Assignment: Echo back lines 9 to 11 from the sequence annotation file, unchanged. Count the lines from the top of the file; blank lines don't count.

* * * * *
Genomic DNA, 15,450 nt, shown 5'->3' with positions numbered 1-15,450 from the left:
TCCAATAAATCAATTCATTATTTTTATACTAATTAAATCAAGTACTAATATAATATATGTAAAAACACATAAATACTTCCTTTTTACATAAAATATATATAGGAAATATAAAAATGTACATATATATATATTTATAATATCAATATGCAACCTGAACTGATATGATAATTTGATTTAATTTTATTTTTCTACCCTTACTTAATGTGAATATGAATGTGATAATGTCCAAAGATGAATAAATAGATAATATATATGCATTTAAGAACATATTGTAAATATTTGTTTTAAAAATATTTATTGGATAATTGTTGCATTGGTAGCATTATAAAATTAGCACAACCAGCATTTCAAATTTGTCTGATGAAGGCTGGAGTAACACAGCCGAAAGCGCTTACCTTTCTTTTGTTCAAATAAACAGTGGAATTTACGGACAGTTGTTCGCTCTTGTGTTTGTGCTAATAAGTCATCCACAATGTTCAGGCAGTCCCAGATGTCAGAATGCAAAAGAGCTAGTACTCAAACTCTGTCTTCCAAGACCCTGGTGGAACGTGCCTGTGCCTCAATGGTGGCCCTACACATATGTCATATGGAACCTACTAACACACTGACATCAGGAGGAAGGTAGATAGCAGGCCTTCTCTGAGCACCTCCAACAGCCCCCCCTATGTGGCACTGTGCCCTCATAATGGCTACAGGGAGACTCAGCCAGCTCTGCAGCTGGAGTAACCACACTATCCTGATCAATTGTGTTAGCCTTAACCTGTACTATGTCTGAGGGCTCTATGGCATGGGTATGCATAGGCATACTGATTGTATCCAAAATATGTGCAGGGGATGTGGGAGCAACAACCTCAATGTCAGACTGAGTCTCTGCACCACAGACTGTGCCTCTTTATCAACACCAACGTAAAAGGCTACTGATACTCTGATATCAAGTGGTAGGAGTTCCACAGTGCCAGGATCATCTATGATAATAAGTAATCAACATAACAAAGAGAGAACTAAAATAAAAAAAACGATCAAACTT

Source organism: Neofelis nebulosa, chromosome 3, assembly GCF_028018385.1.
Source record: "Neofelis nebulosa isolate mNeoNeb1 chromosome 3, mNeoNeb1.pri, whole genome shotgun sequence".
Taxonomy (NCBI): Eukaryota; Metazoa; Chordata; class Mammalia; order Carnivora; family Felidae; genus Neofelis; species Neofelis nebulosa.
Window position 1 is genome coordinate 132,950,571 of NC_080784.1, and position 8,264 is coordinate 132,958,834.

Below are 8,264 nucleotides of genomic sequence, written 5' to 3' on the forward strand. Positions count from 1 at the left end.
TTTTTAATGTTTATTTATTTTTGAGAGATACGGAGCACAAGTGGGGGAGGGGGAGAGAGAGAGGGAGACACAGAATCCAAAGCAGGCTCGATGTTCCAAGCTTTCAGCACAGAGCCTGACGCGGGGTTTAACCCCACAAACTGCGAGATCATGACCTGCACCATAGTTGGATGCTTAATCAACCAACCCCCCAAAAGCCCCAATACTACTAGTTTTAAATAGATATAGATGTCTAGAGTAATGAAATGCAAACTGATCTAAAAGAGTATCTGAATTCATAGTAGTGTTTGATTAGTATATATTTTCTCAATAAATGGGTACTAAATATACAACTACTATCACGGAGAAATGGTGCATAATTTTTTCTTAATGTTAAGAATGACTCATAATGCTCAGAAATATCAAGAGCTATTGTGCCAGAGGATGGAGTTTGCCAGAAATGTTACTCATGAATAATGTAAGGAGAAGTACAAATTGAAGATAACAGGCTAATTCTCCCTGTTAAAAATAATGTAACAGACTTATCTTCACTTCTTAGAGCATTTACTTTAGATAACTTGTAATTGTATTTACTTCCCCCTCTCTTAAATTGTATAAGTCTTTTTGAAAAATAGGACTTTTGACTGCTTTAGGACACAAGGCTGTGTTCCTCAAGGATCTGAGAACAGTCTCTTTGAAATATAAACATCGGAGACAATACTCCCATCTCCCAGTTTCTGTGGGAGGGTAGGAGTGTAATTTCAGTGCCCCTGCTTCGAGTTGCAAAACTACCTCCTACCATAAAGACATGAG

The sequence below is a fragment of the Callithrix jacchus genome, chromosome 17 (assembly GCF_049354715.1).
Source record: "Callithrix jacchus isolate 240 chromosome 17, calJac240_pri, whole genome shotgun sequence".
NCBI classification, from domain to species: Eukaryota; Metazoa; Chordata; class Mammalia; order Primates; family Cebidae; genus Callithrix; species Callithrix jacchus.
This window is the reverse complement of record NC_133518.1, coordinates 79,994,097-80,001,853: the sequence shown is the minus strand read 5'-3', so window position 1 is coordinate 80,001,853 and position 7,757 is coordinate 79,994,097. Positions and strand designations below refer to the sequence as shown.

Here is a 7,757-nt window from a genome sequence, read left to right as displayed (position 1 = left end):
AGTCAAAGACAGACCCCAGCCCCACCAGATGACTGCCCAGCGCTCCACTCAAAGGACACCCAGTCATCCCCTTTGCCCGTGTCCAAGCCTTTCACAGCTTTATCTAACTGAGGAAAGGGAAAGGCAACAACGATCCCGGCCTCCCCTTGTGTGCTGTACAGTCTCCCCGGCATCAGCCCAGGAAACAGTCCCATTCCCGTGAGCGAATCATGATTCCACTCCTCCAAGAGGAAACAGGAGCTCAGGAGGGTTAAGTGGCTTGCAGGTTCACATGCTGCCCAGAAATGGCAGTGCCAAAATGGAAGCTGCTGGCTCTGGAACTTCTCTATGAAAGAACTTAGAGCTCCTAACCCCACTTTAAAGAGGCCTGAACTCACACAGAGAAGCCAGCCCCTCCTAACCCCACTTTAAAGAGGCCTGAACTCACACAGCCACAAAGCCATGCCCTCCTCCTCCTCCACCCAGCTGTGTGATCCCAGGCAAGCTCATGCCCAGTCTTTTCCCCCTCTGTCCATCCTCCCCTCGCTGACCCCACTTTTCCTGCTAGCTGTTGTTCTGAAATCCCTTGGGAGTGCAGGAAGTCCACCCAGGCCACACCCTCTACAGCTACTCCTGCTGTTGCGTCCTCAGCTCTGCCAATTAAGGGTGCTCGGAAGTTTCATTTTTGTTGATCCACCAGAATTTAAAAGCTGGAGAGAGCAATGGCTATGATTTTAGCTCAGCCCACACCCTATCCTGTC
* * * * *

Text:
The sequence below is a fragment of the Callithrix jacchus genome, chromosome 17 (assembly GCF_049354715.1).
Source record: "Callithrix jacchus isolate 240 chromosome 17, calJac240_pri, whole genome shotgun sequence".
NCBI classification, from domain to species: Eukaryota; Metazoa; Chordata; class Mammalia; order Primates; family Cebidae; genus Callithrix; species Callithrix jacchus.